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Title: Review: How Can Intelligent Robots and Smart Mechatronic Modules Facilitate Remote Assessment, Assistance, and Rehabilitation for Isolated Adults With Neuro-Musculoskeletal Conditions?
Worldwide, at the time this article was written, there are over 127 million cases of patients with a confirmed link to COVID-19 and about 2.78 million deaths reported. With limited access to vaccine or strong antiviral treatment for the novel coronavirus, actions in terms of prevention and containment of the virus transmission rely mostly on social distancing among susceptible and high-risk populations. Aside from the direct challenges posed by the novel coronavirus pandemic, there are serious and growing secondary consequences caused by the physical distancing and isolation guidelines, among vulnerable populations. Moreover, the healthcare system’s resources and capacity have been focused on addressing the COVID-19 pandemic, causing less urgent care, such as physical neurorehabilitation and assessment, to be paused, canceled, or delayed. Overall, this has left elderly adults, in particular those with neuromusculoskeletal (NMSK) conditions, without the required service support. However, in many cases, such as stroke, the available time window of recovery through rehabilitation is limited since neural plasticity decays quickly with time. Given that future waves of the outbreak are expected in the coming months worldwide, it is important to discuss the possibility of using available technologies to address this issue, as societies have a duty to protect the most vulnerable populations. In this perspective review article, we argue that intelligent robotics and wearable technologies can help with remote delivery of assessment, assistance, and rehabilitation services while physical distancing and isolation measures are in place to curtail the spread of the virus. By supporting patients and medical professionals during this pandemic, robots, and smart digital mechatronic systems can reduce the non-COVID-19 burden on healthcare systems. Digital health and cloud telehealth solutions that can complement remote delivery of assessment and physical rehabilitation services will be the subject of discussion in this article due to their potential in enabling more effective and safer NMSDK rehabilitation, assistance, and assessment service delivery. This article will hopefully lead to an interdisciplinary dialogue between the medical and engineering sectors, stake holders, and policy makers for a better delivery of care for those with NMSK conditions during a global health crisis including future pandemics.  more » « less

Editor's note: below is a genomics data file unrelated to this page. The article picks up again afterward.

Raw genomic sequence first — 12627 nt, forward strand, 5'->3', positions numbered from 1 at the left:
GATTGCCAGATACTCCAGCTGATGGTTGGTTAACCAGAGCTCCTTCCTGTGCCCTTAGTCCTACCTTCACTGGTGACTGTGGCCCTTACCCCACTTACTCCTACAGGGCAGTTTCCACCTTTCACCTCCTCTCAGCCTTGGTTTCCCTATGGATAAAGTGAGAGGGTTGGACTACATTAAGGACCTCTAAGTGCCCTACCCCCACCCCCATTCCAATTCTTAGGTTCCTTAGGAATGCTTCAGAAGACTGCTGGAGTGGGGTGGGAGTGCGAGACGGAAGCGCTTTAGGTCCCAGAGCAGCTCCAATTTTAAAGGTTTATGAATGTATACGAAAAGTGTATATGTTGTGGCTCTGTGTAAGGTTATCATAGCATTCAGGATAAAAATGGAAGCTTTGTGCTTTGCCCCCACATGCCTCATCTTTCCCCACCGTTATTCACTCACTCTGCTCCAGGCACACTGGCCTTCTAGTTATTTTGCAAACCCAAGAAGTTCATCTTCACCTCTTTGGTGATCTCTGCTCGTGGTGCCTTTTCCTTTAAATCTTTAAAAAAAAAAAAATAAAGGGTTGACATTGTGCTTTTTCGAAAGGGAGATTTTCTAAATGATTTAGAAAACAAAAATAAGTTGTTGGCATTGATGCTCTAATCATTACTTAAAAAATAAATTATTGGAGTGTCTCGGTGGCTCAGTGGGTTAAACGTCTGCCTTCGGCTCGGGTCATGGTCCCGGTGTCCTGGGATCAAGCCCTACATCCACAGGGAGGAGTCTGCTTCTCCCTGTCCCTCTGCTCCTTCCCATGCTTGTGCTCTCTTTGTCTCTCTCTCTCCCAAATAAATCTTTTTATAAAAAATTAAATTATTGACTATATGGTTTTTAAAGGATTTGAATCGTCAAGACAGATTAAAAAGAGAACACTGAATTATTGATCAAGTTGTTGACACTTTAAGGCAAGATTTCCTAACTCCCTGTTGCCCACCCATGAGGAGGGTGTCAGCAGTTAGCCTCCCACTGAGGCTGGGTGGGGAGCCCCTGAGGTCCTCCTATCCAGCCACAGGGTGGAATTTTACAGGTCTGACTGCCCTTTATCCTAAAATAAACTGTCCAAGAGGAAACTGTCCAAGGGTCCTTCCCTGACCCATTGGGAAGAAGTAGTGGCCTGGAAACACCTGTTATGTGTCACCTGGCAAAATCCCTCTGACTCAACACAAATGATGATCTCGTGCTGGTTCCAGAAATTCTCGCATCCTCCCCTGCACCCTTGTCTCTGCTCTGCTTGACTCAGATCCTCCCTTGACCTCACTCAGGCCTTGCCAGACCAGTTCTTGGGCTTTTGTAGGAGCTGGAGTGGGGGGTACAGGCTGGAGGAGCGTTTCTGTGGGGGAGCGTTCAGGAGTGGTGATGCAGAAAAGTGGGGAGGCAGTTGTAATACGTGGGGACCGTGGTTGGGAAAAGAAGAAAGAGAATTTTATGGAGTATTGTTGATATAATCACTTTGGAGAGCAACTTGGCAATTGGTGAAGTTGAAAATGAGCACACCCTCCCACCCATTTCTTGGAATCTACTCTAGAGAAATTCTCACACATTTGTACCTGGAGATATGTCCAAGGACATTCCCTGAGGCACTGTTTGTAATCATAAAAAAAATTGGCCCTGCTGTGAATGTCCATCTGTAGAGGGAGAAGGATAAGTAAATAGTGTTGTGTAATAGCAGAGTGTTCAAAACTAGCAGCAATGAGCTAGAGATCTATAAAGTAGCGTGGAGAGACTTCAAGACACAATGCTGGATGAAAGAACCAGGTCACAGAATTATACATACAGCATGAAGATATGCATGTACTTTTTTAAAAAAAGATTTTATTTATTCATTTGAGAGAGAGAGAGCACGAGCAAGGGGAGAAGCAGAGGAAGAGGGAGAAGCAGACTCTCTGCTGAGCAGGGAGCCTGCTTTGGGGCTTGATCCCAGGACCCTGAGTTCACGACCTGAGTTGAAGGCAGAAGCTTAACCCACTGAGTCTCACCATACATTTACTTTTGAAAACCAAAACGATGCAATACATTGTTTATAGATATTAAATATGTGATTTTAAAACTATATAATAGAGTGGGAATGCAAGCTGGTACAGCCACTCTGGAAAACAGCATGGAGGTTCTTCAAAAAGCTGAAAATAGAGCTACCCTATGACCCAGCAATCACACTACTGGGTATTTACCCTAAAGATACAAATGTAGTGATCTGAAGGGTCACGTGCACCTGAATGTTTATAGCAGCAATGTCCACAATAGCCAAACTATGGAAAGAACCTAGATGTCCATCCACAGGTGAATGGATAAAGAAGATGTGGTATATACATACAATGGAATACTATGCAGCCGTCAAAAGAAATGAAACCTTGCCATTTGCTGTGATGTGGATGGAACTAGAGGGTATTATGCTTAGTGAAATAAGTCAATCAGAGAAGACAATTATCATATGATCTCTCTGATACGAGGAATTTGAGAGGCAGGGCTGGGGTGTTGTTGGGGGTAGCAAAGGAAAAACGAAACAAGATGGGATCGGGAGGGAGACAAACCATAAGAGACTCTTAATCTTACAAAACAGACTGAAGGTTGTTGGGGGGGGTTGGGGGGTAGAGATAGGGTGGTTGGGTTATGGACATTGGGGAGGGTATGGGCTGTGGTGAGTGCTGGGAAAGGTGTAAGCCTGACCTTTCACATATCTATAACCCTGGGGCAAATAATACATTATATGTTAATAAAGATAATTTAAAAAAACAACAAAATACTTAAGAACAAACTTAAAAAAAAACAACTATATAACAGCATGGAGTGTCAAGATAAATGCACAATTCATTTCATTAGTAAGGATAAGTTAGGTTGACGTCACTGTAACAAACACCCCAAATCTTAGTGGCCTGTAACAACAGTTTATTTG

Award ID(s):
2031594 2037878
NSF-PAR ID:
10232258
Author(s) / Creator(s):
; ;
Date Published:
Journal Name:
Frontiers in Robotics and AI
Volume:
8
ISSN:
2296-9144
Format(s):
Medium: X
Sponsoring Org:
National Science Foundation
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    Methods

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    In addition to telehealth and telerobot advantages, evidence from the literature suggests 3 promising robot-mediated supports that contribute to optimal child development—belonging, competence, and autonomy. These robot-mediated supports may be leveraged for improved pediatric patient socioemotional development, well-being, and quality-of-life activities that transfer traditional developmental and behavioral experiences from organic local environments to the remote child.

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    Conflicts of Interest

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    Objective

    To assess the potential of ARTESH in remotely examining upper extremity passive range of motion (PROM) and maximum isometric strength (MIS).

    Design

    In this cross‐sectional pilot study, we compared the in‐person (reference standard) and remote evaluations (ARTESH) of participants' upper extremity PROM and MIS in 10 shoulder and arm movements. The evaluators were blinded to each other's results.

    Setting

    Participants underwent in‐person evaluations at a Veterans Affairs hospital's outpatient Physical Medicine and Rehabilitation (PM&R) clinic, and underwent remote examination using ARTESH with the evaluator located at a research lab 30 miles away, connected via a high‐speed network.

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    Fifteen participants with upper extremity pain and/or weakness.

    Interventions

    Not applicable.

    Main Outcome Measures

    Inter‐rater agreement between in‐person and remote evaluations on 10 PROM and MIS movements and presence/absence of pain with movement was calculated.

    Results

    The highest inter‐rater agreements were noted in shoulder abduction and protraction PROM (kappa (κ) = 0.44, confidence interval (CI): −0.1 to 1.0), and in elbow flexion, shoulder abduction, and shoulder protraction MIS (κ = 0.63, CI: 0 to 1.0).

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